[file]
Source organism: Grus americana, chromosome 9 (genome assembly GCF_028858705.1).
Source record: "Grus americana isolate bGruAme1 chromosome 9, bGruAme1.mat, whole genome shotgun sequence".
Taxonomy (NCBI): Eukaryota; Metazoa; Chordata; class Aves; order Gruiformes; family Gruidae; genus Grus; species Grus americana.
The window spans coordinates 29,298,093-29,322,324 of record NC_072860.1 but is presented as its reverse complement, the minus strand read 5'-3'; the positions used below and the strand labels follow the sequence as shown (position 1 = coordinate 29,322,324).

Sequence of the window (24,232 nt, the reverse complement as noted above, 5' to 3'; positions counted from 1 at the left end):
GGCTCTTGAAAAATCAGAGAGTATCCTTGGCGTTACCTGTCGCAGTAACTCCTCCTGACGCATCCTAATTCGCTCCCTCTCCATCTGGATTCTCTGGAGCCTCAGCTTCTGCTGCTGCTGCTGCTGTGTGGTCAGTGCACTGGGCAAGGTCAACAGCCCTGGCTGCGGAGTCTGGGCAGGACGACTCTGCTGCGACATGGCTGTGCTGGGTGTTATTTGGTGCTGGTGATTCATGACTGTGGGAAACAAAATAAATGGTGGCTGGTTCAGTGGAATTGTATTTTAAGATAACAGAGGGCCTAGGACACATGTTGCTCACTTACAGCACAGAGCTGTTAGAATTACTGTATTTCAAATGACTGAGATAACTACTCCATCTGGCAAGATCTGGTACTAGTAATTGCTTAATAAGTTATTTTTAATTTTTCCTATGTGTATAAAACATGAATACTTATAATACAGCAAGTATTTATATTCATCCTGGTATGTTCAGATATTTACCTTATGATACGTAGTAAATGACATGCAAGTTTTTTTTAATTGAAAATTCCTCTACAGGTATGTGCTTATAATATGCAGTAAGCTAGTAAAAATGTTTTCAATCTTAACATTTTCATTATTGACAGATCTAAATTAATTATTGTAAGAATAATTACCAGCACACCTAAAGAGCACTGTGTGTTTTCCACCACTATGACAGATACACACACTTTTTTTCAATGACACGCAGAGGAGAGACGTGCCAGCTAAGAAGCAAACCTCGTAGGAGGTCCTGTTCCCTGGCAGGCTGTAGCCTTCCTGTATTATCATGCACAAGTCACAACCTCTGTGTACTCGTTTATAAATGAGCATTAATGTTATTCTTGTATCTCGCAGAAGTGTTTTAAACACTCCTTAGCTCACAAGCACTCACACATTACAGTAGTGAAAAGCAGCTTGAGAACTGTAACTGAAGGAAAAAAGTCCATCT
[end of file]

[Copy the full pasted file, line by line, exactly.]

Source organism: Grus americana, chromosome 9 (genome assembly GCF_028858705.1).
Source record: "Grus americana isolate bGruAme1 chromosome 9, bGruAme1.mat, whole genome shotgun sequence".
Taxonomy (NCBI): Eukaryota; Metazoa; Chordata; class Aves; order Gruiformes; family Gruidae; genus Grus; species Grus americana.
The window spans coordinates 29,298,093-29,322,324 of record NC_072860.1 but is presented as its reverse complement, the minus strand read 5'-3'; the positions used below and the strand labels follow the sequence as shown (position 1 = coordinate 29,322,324).

Sequence of the window (24,232 nt, the reverse complement as noted above, 5' to 3'; positions counted from 1 at the left end):
GGCTCTTGAAAAATCAGAGAGTATCCTTGGCGTTACCTGTCGCAGTAACTCCTCCTGACGCATCCTAATTCGCTCCCTCTCCATCTGGATTCTCTGGAGCCTCAGCTTCTGCTGCTGCTGCTGCTGTGTGGTCAGTGCACTGGGCAAGGTCAACAGCCCTGGCTGCGGAGTCTGGGCAGGACGACTCTGCTGCGACATGGCTGTGCTGGGTGTTATTTGGTGCTGGTGATTCATGACTGTGGGAAACAAAATAAATGGTGGCTGGTTCAGTGGAATTGTATTTTAAGATAACAGAGGGCCTAGGACACATGTTGCTCACTTACAGCACAGAGCTGTTAGAATTACTGTATTTCAAATGACTGAGATAACTACTCCATCTGGCAAGATCTGGTACTAGTAATTGCTTAATAAGTTATTTTTAATTTTTCCTATGTGTATAAAACATGAATACTTATAATACAGCAAGTATTTATATTCATCCTGGTATGTTCAGATATTTACCTTATGATACGTAGTAAATGACATGCAAGTTTTTTTTAATTGAAAATTCCTCTACAGGTATGTGCTTATAATATGCAGTAAGCTAGTAAAAATGTTTTCAATCTTAACATTTTCATTATTGACAGATCTAAATTAATTATTGTAAGAATAATTACCAGCACACCTAAAGAGCACTGTGTGTTTTCCACCACTATGACAGATACACACACTTTTTTTCAATGACACGCAGAGGAGAGACGTGCCAGCTAAGAAGCAAACCTCGTAGGAGGTCCTGTTCCCTGGCAGGCTGTAGCCTTCCTGTATTATCATGCACAAGTCACAACCTCTGTGTACTCGTTTATAAATGAGCATTAATGTTATTCTTGTATCTCGCAGAAGTGTTTTAAACACTCCTTAGCTCACAAGCACTCACACATTACAGTAGTGAAAAGCAGCTTGAGAACTGTAACTGAAGGAAAAAAGTCCATCT